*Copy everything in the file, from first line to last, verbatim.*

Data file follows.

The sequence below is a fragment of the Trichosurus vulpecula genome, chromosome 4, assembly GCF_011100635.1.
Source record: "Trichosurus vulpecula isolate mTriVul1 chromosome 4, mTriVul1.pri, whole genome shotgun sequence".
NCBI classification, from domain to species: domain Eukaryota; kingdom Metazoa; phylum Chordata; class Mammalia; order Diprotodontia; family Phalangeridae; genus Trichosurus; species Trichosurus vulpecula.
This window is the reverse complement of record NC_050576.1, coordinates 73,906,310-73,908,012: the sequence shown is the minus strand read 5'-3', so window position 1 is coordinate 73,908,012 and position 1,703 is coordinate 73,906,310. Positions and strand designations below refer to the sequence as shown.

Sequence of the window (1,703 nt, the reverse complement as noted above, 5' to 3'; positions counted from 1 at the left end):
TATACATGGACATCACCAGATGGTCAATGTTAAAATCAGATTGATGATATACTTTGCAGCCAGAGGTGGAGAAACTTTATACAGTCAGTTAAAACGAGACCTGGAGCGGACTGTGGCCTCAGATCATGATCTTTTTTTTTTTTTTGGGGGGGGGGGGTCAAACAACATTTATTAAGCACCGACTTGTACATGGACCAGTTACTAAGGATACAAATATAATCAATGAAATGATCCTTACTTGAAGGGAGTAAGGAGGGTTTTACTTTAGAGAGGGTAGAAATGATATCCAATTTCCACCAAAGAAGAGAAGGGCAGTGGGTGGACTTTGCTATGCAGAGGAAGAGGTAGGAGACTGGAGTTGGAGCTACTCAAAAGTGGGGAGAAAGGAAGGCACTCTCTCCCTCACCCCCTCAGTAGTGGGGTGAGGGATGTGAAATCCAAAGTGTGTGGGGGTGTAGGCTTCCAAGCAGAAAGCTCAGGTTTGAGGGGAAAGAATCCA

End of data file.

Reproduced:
The sequence below is a fragment of the Trichosurus vulpecula genome, chromosome 4, assembly GCF_011100635.1.
Source record: "Trichosurus vulpecula isolate mTriVul1 chromosome 4, mTriVul1.pri, whole genome shotgun sequence".
NCBI classification, from domain to species: domain Eukaryota; kingdom Metazoa; phylum Chordata; class Mammalia; order Diprotodontia; family Phalangeridae; genus Trichosurus; species Trichosurus vulpecula.
This window is the reverse complement of record NC_050576.1, coordinates 73,906,310-73,908,012: the sequence shown is the minus strand read 5'-3', so window position 1 is coordinate 73,908,012 and position 1,703 is coordinate 73,906,310. Positions and strand designations below refer to the sequence as shown.

Sequence of the window (1,703 nt, the reverse complement as noted above, 5' to 3'; positions counted from 1 at the left end):
TATACATGGACATCACCAGATGGTCAATGTTAAAATCAGATTGATGATATACTTTGCAGCCAGAGGTGGAGAAACTTTATACAGTCAGTTAAAACGAGACCTGGAGCGGACTGTGGCCTCAGATCATGATCTTTTTTTTTTTTTTGGGGGGGGGGGGTCAAACAACATTTATTAAGCACCGACTTGTACATGGACCAGTTACTAAGGATACAAATATAATCAATGAAATGATCCTTACTTGAAGGGAGTAAGGAGGGTTTTACTTTAGAGAGGGTAGAAATGATATCCAATTTCCACCAAAGAAGAGAAGGGCAGTGGGTGGACTTTGCTATGCAGAGGAAGAGGTAGGAGACTGGAGTTGGAGCTACTCAAAAGTGGGGAGAAAGGAAGGCACTCTCTCCCTCACCCCCTCAGTAGTGGGGTGAGGGATGTGAAATCCAAAGTGTGTGGGGGTGTAGGCTTCCAAGCAGAAAGCTCAGGTTTGAGGGGAAAGAATCCA